Explore The NRA Universe Of Websites

APPEARS IN News Ammunition Shotguns

The Keefe Report: Remington Model 11

The Keefe Report: Remington Model 11

Today, we take for granted the fact that a semi-automatic shotgun is simply going to work. Whether it be gas-operated or inertia-driven, even the most affordable of guns are expected to fire and cycle every time the trigger is pulled.

But this was not always the case. In 1900, John Moses Browning, America’s greatest firearm inventor, was awarded a patent for the semi-automatic shotgun. He regarded it as probably his most significant accomplishment. Considering he had just recently perfected the principle of gas operation with the Model 1895 Colt “potato digger” machine gun, that tells you something of what he thought of this design. But getting it manufactured was not the issue. For nearly two decades Browning would invent a rifle or shotgun, then sell it outright to Winchester. The company’s engineers would then take that gun from prototype to production, and everyone seemed happy. That was until Browning cracked the code on a semi-automatic shotgun. No, this time Browning wanted a bigger piece of the action, meaning a royalty for each gun. No deal. Winchester’s Thomas Bennett turned him down flat. 

Browning had started a relationship with Fabrique Nationale in Herstal, Belgium, with his Model 1899 pistol. Rights to the gun in Europe would go to FN, but if Winchester wasn’t to be the maker in the United States, where do you go if Colt’s wasn’t interested? The answer was Remington. In 1902, Browning and his brother Matt traveled to meet with Marcellus Hartley, then president of Remington. But before they could see him, Hartley died, thus short-stopping the beginning of Browning‘s relationship with Remington Arms.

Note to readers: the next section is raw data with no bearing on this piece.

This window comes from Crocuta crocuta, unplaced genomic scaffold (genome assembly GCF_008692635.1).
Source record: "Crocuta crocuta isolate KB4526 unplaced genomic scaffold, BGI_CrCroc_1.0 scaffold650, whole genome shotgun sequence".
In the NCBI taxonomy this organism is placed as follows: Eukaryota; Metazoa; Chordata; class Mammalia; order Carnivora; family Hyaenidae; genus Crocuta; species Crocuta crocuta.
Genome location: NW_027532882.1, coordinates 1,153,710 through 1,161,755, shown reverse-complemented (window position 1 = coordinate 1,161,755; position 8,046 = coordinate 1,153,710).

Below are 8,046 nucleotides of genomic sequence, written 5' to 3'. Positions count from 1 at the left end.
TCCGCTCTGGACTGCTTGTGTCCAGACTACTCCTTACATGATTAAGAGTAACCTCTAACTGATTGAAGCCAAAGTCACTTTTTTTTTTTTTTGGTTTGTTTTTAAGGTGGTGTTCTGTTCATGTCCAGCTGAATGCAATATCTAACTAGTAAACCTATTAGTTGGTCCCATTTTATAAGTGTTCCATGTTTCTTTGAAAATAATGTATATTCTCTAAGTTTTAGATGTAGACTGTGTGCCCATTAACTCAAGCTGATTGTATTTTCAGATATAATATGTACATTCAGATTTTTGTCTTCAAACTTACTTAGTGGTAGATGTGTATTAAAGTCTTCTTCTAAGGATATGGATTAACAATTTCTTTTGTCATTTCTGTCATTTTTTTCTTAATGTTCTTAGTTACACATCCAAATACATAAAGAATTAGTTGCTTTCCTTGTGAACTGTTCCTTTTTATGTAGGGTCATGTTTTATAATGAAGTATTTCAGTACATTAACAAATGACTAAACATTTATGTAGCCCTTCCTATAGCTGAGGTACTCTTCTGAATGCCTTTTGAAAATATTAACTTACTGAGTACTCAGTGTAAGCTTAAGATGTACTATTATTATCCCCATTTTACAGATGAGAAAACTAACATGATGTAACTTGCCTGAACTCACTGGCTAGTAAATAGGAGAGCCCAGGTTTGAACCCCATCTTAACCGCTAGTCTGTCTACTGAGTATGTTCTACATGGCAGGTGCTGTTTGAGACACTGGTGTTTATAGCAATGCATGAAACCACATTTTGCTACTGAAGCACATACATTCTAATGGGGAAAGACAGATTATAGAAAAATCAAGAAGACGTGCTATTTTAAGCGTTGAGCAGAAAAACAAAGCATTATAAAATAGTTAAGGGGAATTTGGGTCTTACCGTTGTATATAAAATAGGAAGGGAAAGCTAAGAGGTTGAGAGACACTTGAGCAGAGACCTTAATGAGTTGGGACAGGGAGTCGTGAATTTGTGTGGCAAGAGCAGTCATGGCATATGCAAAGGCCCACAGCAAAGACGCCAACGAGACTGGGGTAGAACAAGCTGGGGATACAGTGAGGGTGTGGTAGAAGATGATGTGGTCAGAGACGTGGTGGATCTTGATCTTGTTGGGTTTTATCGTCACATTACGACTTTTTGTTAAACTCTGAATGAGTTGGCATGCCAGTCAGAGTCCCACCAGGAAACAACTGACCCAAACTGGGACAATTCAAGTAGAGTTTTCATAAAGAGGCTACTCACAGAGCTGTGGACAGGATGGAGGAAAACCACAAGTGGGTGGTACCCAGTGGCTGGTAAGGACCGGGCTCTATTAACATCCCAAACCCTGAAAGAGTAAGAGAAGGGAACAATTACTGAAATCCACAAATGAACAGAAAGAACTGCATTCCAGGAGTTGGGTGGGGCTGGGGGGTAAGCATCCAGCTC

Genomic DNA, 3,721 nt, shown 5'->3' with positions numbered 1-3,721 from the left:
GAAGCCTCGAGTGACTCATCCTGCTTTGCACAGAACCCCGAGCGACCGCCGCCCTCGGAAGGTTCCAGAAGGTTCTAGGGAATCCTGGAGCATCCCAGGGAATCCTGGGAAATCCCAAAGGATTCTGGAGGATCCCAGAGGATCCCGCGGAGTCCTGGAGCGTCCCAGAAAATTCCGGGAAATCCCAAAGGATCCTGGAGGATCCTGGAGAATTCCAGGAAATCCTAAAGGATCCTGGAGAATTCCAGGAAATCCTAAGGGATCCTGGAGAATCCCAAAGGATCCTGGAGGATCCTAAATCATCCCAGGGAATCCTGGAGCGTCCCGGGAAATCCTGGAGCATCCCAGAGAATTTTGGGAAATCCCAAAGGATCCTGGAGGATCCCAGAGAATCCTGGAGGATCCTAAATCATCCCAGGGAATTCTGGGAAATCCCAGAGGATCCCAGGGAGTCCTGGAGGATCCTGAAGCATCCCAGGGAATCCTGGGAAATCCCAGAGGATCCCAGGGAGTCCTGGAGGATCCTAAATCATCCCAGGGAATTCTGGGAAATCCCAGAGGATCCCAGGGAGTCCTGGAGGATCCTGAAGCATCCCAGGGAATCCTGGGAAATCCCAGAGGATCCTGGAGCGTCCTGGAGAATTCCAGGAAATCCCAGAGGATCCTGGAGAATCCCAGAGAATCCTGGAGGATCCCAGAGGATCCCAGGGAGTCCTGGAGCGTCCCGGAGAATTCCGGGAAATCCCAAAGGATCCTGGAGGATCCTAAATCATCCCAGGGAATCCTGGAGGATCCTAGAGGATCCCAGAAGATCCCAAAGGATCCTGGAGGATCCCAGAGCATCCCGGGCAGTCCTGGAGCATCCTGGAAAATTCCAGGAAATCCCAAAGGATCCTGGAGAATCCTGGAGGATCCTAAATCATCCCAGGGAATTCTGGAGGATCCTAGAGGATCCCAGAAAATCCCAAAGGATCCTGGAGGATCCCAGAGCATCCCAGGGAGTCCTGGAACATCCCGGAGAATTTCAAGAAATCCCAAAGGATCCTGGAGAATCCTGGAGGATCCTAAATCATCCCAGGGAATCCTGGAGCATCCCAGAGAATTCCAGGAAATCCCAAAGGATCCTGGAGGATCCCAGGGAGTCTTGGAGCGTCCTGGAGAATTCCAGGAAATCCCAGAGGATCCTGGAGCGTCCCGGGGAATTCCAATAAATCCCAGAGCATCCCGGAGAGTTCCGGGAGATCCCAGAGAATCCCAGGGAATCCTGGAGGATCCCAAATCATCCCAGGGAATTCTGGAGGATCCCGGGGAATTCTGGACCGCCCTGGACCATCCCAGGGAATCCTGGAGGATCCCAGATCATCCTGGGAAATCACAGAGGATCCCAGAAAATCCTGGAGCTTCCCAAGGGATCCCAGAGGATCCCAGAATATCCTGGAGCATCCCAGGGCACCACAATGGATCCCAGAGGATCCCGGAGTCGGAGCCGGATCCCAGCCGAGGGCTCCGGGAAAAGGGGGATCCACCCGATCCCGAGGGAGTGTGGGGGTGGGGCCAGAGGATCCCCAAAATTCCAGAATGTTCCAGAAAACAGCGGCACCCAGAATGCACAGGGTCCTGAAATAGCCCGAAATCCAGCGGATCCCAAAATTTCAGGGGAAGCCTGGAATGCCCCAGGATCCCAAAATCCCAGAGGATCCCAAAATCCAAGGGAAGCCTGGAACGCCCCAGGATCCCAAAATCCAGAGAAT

Eventually Browning made a deal with Marcellus Hartley Dodge, who took over Remington after his grandfather‘s death. And the gun that we know as the Remington Model 11 began production in 1905. The name, of course, changed in 1911, and it became a bestseller—more than 850,000 by 1947—and it would remain the only semi-automatic that actually worked well for about a half-century, be it marked “Browning” and made in Belgium or “Remington” and made in Ilion, N.Y.

The Model 11 was made in a host of configurations, including riot and police versions, until 1948. And even then, the sleek and modern-looking Model 11-48 was little more than a Model 11 without the square-back receiver. But the 1950s was the era when gas-operated semi-automatics started to not only emerge, but work pretty well, including guns from High Standard, Winchester and Remington.

While the Browning-designed long-recoil-operated shotguns were king until the gas guns arrived, there were other designs. Swede Carl Sjörgen’s was the first inertia-driven gun, even though manufacture was somewhat short-lived. But its operation eventually challenged the gas guns from the big American manufacturers. An Italian named Bruno Civolani developed an inertia-operated system—really a form of delayed blowback operation—with a rotating bolt head. It was made by an offshoot of an Italian motorcycle company we know today as Benelli.

Those patents have long since expired, and some features, such as the rotating bolt head, have proliferated among other manufacturers, including Remington. Regardless, we now celebrate 115 years of Remington autoloading shotguns, and you can get the full scoop beginning by reading Field Editor Jeff Johnston’s engaging, and dare I say, epic, story.

Comments On This Article

More Like This From Around The NRA